Sri Lanka’s new health minister announced that the fight against a mysterious kidney desease spreading in the area of the Cultural Triangle top priority under the new government. The kidney disease mainly effects farmers from the Anuradhapura district and surrounding districts. 15 percent of adults in the three most effects districts suffer from this kidney disease. It often strikes several members within the same family. Some villages reported as many as 10 deaths a month. During the last 20 years, about 400,000 people have suffered from this kidney disease and 20,000 were killed by it. The number of casualties could be much higher, since many people die at home without being registered as patients suffering from this mysterious disease. As it spreads, locals are becoming increasingly fearful. They tend to panic, as soon they start suffering from health problems of any kind.
Diseased people usually feel weak and tired in the beginning and lose appetite and suffer from a shortness of breath. And their limbs are swollen. The disease then becomes chronic. In the final phase, patients are gradually dying off. Like a toxin, this disease destroys the tissue and causes the kidneys to shrink. Sufferers become unable to pass liquids on their own. In order to avoid that extremities retain too much water, they should not drink more than one litre per day.
Sri Lanka is lacking in the dialysis capacities required to treat such high numbers of patients. Sri Lanka has just 183 dialysis machines, forcing most sufferers to receive less than the three recommended weekly treatments. There is no national transplant program using cadaver kidneys, patients completely rely on relatives or other living donors.
Most victims work in wet rice cultivation (paddy fields) or grow vegetables. More women are affected, but the course of this kidney disease is more severe in man over 40 years.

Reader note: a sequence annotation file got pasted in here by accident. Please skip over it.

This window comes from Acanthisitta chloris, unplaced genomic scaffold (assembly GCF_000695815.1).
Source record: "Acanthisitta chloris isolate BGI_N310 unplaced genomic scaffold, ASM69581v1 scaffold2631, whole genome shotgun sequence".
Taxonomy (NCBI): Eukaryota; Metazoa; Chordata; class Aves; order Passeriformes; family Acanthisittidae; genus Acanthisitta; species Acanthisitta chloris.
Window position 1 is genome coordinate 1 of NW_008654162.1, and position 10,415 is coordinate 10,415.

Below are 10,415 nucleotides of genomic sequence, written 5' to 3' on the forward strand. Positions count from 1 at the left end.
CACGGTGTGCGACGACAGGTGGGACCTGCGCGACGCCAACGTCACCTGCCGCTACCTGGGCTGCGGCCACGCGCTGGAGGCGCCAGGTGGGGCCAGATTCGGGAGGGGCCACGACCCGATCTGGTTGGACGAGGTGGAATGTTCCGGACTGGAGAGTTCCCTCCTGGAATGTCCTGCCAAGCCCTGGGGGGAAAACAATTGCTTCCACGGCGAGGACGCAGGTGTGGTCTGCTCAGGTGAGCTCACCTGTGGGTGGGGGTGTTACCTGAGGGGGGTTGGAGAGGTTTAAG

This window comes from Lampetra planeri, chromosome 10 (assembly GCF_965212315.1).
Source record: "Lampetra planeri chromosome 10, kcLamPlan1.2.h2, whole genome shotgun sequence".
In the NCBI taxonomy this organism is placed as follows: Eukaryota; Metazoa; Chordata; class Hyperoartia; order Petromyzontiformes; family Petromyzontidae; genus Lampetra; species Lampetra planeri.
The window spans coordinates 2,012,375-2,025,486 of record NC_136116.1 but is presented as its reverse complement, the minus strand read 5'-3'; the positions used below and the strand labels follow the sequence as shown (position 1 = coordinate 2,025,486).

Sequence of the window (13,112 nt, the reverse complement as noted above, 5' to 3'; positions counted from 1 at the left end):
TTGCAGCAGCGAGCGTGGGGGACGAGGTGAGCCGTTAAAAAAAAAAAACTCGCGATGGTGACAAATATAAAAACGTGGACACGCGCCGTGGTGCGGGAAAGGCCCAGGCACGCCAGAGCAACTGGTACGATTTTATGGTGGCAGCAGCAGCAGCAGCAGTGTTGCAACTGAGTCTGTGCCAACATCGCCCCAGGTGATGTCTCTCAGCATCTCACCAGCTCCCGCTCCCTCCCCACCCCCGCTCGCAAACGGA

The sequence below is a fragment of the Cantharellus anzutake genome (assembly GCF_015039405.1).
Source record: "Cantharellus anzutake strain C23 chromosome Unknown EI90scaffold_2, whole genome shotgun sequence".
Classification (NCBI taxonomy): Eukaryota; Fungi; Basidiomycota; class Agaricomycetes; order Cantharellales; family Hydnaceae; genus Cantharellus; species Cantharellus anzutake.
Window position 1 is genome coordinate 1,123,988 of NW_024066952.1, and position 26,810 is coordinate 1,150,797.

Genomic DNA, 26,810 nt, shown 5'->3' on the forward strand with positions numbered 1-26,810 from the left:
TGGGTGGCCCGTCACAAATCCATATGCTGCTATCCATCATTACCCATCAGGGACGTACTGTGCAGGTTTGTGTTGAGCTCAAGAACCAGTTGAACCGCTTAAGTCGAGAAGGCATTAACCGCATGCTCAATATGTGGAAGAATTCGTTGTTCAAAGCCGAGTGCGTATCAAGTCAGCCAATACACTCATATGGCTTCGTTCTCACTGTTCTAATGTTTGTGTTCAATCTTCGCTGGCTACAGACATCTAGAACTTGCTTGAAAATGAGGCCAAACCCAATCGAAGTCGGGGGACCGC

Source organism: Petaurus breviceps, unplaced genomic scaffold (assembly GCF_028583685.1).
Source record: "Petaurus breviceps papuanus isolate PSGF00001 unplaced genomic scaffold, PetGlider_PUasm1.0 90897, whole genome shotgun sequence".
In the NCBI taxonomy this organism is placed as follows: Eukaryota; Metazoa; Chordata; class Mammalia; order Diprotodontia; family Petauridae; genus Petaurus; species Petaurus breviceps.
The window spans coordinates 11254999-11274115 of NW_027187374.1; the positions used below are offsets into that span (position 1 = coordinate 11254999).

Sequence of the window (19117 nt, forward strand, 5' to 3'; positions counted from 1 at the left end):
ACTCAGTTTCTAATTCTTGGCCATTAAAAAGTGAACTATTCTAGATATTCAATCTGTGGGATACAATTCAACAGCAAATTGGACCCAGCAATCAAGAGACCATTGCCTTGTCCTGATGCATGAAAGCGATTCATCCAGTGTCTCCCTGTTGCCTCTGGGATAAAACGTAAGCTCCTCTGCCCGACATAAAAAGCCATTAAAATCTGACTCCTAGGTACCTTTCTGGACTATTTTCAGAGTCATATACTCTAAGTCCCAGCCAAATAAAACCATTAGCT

The causes of the kidney disease a mystery, though a lot of research testing the quality of food, water and air has already been done, also considering urine and tissue samples, but without conclusive results. Suspects are vegetables fertilizers and other agrochemicals and water supply. For example, the weed killer glyphosate was blames. It could form a bond with heavy metals, transporting higher amounts of them to the kidneys. But the producer Monsanto denied the allegations. A report published by the World Health Organisation some years ago could not find a clear reason for the disease, either, but it pointed to cadmium or arsenic as possible poisons. Tobacco and specific vegetables such as lotus root were found to contain elevated levels of cadmium and lead. Heavy metals could be leaching into the soil and groundwater from pesticides and fertilizers. But water and soil samples in Sri Lanka are said to be regularly tested and results are within permitted limits, which are stricter than those in other developing countries. However, Sri Lanka is among the world’s top fertilizer-using countries. Using excessive amounts of pesticides is quite common in Sri Lanka. Most farmers do not wear protective gear.
Chronic Kidney diseases can usually be put down to diabetes or high blood pressure, both health risks are widespread among farmers in the effected area, too. But this may have a common cause and, even without that, does not explain the extraordinary high numbers in this region.
Farmers in America, India and Egypt also have been facing similar problemns. Agrochemicals are widely blamed in those areas, too.
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